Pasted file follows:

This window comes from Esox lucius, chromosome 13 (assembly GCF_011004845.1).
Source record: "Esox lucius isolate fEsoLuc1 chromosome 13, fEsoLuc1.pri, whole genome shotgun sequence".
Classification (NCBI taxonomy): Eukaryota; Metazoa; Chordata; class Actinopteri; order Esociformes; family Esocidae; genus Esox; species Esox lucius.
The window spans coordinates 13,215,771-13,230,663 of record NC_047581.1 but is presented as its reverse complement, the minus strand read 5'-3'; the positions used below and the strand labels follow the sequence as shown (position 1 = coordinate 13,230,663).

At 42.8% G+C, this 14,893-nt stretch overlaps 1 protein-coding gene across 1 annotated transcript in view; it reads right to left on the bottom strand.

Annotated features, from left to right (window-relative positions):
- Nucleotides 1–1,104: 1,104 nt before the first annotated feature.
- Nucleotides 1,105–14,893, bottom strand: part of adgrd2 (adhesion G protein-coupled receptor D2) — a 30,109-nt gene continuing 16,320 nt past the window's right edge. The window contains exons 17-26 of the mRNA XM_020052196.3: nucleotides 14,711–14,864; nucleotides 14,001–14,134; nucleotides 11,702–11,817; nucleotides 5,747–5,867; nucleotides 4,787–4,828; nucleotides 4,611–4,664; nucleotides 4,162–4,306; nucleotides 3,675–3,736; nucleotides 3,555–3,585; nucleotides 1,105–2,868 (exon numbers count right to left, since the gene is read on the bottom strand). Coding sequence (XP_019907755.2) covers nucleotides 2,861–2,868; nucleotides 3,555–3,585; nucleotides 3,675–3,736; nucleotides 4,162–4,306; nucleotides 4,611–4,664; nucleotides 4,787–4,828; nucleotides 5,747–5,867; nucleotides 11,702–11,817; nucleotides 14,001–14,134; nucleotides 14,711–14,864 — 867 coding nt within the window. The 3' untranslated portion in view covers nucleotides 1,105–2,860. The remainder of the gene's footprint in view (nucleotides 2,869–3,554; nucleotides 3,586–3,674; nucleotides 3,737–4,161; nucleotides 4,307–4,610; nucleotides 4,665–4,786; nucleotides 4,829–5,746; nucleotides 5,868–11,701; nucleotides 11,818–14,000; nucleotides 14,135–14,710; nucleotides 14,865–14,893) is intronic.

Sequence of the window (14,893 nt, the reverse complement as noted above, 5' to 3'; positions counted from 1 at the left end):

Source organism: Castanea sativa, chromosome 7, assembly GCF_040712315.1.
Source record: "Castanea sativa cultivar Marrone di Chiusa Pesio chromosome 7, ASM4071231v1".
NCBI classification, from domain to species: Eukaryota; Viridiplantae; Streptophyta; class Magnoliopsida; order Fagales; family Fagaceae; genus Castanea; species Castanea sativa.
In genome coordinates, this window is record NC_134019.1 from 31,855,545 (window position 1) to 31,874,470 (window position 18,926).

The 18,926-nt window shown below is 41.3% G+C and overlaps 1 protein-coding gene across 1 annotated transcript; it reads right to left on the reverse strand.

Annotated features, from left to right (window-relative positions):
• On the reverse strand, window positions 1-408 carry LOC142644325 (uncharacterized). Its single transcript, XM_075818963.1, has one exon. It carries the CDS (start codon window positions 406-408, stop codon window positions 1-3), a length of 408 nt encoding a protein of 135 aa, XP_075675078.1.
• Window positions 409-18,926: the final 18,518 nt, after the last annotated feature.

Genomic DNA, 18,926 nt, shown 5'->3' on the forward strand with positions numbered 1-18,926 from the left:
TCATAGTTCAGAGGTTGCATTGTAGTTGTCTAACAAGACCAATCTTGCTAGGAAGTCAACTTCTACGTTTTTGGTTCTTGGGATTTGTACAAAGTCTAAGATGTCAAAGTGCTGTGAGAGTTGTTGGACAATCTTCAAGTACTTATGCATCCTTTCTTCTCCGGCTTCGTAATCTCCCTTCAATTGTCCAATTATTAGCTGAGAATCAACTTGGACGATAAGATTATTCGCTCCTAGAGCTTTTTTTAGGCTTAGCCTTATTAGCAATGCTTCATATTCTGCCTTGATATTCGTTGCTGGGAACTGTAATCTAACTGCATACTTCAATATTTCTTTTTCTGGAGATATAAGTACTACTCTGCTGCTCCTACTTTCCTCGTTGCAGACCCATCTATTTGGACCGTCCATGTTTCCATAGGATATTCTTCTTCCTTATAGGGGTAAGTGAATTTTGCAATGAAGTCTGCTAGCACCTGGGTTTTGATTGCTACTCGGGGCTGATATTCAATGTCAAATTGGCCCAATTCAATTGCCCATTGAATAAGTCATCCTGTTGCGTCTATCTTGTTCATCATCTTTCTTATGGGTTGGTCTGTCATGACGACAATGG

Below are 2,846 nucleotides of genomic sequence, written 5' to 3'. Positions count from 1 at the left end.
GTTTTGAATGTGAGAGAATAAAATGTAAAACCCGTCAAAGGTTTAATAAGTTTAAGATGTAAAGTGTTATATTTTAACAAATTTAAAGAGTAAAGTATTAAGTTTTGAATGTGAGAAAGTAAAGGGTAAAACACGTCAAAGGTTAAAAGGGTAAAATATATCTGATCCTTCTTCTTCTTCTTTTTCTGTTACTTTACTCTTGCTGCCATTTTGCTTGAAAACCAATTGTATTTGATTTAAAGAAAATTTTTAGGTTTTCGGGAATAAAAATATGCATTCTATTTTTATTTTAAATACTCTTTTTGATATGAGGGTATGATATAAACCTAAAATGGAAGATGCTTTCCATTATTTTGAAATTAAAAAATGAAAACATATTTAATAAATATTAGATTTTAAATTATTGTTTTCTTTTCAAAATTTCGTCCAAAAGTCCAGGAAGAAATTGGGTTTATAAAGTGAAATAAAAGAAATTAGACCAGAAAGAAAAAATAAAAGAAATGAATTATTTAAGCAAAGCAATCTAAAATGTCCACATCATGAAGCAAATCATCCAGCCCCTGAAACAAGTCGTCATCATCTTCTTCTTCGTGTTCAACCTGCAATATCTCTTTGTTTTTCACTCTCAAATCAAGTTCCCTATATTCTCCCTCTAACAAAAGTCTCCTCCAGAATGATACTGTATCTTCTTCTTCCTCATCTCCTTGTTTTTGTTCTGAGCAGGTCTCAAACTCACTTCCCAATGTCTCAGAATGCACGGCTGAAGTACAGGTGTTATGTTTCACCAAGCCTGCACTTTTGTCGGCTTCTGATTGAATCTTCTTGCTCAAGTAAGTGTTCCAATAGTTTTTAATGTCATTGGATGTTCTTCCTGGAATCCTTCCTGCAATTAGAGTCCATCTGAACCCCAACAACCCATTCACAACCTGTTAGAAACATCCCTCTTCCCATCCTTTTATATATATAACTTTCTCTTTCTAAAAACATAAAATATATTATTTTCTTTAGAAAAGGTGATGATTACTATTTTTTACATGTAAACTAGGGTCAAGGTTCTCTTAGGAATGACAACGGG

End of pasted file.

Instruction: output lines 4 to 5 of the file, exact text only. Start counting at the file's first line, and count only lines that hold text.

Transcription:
The window spans coordinates 13,215,771-13,230,663 of record NC_047581.1 but is presented as its reverse complement, the minus strand read 5'-3'; the positions used below and the strand labels follow the sequence as shown (position 1 = coordinate 13,230,663).

At 42.8% G+C, this 14,893-nt stretch overlaps 1 protein-coding gene across 1 annotated transcript in view; it reads right to left on the bottom strand.